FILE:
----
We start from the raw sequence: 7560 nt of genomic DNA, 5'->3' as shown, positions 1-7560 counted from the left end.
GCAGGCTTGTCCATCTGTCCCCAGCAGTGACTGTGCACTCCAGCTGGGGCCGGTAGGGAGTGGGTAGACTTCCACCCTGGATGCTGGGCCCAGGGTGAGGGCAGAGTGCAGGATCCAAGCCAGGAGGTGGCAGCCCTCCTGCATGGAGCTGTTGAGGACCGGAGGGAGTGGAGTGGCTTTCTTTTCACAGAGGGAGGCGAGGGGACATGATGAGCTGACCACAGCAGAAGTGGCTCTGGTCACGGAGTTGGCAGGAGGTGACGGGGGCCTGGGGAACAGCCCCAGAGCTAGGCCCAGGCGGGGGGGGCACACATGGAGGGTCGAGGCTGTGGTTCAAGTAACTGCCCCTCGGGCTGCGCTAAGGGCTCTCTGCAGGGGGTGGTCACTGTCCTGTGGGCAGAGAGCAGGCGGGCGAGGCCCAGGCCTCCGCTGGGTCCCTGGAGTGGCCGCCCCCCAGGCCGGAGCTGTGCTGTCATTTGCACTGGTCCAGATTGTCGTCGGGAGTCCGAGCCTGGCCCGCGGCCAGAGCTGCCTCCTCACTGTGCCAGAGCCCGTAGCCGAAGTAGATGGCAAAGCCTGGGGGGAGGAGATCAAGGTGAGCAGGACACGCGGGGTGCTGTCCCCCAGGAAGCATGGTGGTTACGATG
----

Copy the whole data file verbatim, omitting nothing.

We start from the raw sequence: 7560 nt of genomic DNA, 5'->3' as shown, positions 1-7560 counted from the left end.
GCAGGCTTGTCCATCTGTCCCCAGCAGTGACTGTGCACTCCAGCTGGGGCCGGTAGGGAGTGGGTAGACTTCCACCCTGGATGCTGGGCCCAGGGTGAGGGCAGAGTGCAGGATCCAAGCCAGGAGGTGGCAGCCCTCCTGCATGGAGCTGTTGAGGACCGGAGGGAGTGGAGTGGCTTTCTTTTCACAGAGGGAGGCGAGGGGACATGATGAGCTGACCACAGCAGAAGTGGCTCTGGTCACGGAGTTGGCAGGAGGTGACGGGGGCCTGGGGAACAGCCCCAGAGCTAGGCCCAGGCGGGGGGGGCACACATGGAGGGTCGAGGCTGTGGTTCAAGTAACTGCCCCTCGGGCTGCGCTAAGGGCTCTCTGCAGGGGGTGGTCACTGTCCTGTGGGCAGAGAGCAGGCGGGCGAGGCCCAGGCCTCCGCTGGGTCCCTGGAGTGGCCGCCCCCCAGGCCGGAGCTGTGCTGTCATTTGCACTGGTCCAGATTGTCGTCGGGAGTCCGAGCCTGGCCCGCGGCCAGAGCTGCCTCCTCACTGTGCCAGAGCCCGTAGCCGAAGTAGATGGCAAAGCCTGGGGGGAGGAGATCAAGGTGAGCAGGACACGCGGGGTGCTGTCCCCCAGGAAGCATGGTGGTTACGATG